Victorian Government bans media from duck season

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So much for freedom of speech, the Victorian Coalition Government has banned rescuers and the media from today's duck shooting season opening. Tess Lawrence reports.

by contributing editor-at-large Tess Lawrence


LAURIE LEVY, campaign director of the Coalition Against Duck Shooting has issued a blistering attack on the Victorian Government's attempt to ban rescuers and the media from today's start of the duck shooting season.

Levy vows the ban will not prevent the CADS rescue teams from their annual mission of helping wounded waterbirds, often left for dead to endure an inhumane, painful and lingering death; sometimes drowning in water and their own blood.

In a press release, Levy points out:

Media crews cover war zones but are banned from Victoria's wetlands for safety reasons – could recreational duck shooters really be considered more dangerous than the Taliban?

Yes. In some instances.

New laws introduced by the Victorian Government will attempt to prevent duck rescuers, journalists, photographers and camera crews from going closer than 25 metres to the water’s edge during the 2013 duck shooting season.

...The Victorian government seems to go to extraordinary lengths to protect the dwindling numbers of Victorian duck shooters who make up only 0.4 per cent of the state’s population.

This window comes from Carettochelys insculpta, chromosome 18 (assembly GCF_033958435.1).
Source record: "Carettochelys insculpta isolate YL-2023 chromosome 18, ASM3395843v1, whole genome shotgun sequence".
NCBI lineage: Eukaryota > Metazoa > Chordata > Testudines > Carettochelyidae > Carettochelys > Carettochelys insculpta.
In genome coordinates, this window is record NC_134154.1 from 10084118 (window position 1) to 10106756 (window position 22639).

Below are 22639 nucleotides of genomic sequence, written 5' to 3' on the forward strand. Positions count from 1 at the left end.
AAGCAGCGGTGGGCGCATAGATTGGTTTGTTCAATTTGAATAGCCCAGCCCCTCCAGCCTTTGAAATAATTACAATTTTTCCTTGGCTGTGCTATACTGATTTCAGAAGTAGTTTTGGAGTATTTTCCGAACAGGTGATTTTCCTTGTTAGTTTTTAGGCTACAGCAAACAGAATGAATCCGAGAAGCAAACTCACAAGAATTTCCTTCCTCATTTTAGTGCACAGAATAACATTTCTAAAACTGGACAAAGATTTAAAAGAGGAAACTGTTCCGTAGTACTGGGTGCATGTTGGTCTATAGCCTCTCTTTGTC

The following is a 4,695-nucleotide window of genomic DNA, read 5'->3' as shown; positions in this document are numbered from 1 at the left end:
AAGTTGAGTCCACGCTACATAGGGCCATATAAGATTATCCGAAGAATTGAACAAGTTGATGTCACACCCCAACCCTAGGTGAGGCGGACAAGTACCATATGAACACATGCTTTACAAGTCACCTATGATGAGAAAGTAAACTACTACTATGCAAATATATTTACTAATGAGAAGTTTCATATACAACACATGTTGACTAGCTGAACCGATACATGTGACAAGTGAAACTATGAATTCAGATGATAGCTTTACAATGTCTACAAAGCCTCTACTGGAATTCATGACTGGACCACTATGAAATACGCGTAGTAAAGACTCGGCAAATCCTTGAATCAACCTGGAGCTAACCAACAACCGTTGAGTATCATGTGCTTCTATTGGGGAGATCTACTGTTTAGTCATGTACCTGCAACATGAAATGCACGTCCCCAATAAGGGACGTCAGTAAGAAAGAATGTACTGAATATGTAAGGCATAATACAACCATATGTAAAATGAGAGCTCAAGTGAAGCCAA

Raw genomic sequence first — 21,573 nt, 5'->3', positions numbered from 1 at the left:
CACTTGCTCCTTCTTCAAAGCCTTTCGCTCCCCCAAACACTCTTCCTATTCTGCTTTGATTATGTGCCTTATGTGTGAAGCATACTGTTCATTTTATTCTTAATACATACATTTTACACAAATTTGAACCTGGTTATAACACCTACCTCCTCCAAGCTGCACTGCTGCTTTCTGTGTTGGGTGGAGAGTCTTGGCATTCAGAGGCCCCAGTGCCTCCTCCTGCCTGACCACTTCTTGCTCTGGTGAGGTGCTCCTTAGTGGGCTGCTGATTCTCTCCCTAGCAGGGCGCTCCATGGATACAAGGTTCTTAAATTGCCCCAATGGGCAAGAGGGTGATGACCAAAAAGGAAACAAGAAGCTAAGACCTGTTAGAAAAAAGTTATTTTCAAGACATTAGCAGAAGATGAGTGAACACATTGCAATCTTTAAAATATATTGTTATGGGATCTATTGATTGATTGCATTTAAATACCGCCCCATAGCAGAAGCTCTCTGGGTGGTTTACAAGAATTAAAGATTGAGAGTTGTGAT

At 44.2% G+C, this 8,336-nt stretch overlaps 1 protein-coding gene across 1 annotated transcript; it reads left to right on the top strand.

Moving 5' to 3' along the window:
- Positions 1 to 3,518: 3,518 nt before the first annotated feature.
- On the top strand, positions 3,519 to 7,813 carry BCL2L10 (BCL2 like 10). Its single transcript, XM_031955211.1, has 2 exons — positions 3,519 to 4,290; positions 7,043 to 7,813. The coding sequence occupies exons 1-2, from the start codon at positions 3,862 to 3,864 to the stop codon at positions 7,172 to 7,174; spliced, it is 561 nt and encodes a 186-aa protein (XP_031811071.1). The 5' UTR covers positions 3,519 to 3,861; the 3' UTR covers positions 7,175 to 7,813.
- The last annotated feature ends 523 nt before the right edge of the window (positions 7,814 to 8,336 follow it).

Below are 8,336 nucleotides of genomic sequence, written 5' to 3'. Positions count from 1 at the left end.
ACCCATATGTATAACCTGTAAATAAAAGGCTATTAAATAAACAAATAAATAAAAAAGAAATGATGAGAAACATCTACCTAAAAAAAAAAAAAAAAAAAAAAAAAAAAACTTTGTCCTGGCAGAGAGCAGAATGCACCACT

Our readers will recall Levy's compelling article last monthand this distressing photo of the bloodied face of rescuer Julie Symons being assisted by her horrified colleagues, moments after a terrifying shooting incident.

But the reality is this: if the rescuers and media are in danger, then surely so too are duck shooters themselves, given some of them could be children as young as twelve years old; since the State Government has recklessly reduced the minimum age of shooters.

Laurie Levy

As Levy puts it:

If recreational duck shooters are considered so dangerous, how can the recreational shooting of native waterbirds be allowed to continue? 

What about the safety of child shooters on the wetlands? 

How can the Minister for Agriculture, Peter Walsh, be allowed to recruit and blood 12-year-old children to practice their shooting on live native waterbirds? 

And what about the birds that the shooters wound and fail to retrieve?

Also in danger are the supposed main targets in the crosshairs, the hapless ducks, other waterbirds, and other bird species.

Minister Walsh is a repeat offender when it comes to mismanaging his portfolio and withholding public information.

Peter Walsh: wanted for crimes against waterbirds.

Last month in IA, I wrote:

If only Minister Walsh had the political courage to rid this state forever of the annual duck killfest.

Instead, Minister Walsh has capitulated to the burgeoning gun lobby and has now extended the kill season to 12 weeks.

These birds needlessly die under his portfolio.

Vet treating a wounded grebe

We ought not to forget the toxicity of the ammo – all that lead* from the thousands of rounds of ammunition fired in this indiscriminate annual killfest – leeching into the environment, poisoning our water and other creatures, contaminating fish and plants and contributing to the residual build-up of lead in native animals, livestock and human bodies.

Ducks and other wildlife mistake the pellets for grit and food and they are gradually poisoned. Shot birds that are not lucky enough to be rescued by CADS are also poisoned by the pellets that lodge in their bodies.

Native waterbirds and corpses and cartridge cases placed by the Coalition of Duck Shooting on the Parliament House portals.